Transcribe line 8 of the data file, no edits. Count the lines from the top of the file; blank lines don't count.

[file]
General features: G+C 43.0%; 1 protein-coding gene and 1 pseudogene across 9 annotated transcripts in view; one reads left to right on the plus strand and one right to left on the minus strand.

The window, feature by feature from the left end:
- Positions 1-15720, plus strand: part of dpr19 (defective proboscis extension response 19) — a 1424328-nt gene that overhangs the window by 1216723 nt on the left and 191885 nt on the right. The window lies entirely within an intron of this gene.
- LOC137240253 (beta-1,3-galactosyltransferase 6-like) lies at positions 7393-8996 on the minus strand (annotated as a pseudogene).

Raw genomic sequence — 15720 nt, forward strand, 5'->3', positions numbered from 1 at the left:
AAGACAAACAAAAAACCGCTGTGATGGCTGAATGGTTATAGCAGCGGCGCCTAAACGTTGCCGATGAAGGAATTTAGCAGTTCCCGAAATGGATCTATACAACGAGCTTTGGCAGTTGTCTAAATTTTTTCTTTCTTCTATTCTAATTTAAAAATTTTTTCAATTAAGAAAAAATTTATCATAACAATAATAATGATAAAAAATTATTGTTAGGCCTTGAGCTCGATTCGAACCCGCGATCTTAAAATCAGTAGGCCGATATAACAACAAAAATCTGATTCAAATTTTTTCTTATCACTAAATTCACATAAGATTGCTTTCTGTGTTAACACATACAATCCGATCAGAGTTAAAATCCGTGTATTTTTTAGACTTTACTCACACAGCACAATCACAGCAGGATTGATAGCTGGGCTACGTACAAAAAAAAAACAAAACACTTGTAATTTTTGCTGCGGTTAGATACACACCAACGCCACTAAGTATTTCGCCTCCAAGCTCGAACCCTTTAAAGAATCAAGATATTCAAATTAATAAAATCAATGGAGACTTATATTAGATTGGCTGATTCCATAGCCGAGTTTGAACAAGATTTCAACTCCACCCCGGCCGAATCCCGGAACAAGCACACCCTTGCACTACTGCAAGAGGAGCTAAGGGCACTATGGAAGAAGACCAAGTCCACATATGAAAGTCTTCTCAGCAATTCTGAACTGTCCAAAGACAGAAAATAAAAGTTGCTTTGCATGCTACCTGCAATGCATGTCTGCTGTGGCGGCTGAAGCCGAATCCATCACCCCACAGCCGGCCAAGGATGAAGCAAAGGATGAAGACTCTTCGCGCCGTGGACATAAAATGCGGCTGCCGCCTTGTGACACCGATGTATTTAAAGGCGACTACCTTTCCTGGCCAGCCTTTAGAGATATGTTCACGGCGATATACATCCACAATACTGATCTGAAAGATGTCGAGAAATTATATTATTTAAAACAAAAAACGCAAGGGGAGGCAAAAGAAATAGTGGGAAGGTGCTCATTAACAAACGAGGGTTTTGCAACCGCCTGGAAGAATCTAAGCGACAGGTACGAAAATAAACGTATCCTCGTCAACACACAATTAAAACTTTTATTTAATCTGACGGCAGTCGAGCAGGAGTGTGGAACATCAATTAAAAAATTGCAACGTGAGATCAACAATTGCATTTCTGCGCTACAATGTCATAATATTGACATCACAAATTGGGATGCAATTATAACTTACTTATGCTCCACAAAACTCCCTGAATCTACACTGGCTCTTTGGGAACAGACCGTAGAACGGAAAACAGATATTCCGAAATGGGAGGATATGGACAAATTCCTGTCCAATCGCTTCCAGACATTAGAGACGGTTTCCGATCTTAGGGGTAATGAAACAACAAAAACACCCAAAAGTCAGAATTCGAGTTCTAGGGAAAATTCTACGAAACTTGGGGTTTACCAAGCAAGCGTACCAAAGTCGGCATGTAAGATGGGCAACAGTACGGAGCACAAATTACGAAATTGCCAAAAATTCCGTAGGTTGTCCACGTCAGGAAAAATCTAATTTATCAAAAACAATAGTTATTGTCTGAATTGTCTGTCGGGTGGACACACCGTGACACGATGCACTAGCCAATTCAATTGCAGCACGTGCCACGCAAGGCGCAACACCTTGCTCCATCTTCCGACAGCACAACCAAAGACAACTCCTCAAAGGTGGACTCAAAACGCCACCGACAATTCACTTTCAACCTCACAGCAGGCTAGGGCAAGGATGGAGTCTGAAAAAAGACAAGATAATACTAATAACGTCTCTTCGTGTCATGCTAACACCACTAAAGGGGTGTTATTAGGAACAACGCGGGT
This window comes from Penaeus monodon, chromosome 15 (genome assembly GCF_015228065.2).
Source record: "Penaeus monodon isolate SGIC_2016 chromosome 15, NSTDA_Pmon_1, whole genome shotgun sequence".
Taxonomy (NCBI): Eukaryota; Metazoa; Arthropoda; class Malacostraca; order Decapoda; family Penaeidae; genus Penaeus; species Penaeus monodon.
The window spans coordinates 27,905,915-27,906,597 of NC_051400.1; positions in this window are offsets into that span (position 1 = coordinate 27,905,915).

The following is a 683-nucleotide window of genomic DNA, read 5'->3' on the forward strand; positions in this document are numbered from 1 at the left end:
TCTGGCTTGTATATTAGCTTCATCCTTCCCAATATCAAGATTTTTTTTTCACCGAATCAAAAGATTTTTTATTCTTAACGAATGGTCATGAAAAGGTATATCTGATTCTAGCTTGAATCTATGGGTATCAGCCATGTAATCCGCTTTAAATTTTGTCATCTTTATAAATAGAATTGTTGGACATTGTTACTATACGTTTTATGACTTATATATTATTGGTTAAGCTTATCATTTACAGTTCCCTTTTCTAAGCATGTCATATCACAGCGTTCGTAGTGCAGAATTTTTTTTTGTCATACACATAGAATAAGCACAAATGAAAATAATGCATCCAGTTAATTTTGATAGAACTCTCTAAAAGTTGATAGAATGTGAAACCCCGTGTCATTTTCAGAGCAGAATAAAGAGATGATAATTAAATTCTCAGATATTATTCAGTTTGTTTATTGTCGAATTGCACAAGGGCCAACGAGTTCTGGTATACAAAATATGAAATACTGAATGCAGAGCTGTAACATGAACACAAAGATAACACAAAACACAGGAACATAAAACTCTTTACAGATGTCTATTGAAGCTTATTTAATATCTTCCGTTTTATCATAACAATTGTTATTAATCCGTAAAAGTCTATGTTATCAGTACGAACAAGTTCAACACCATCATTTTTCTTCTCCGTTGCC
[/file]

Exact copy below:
Source record: "Penaeus monodon isolate SGIC_2016 chromosome 15, NSTDA_Pmon_1, whole genome shotgun sequence".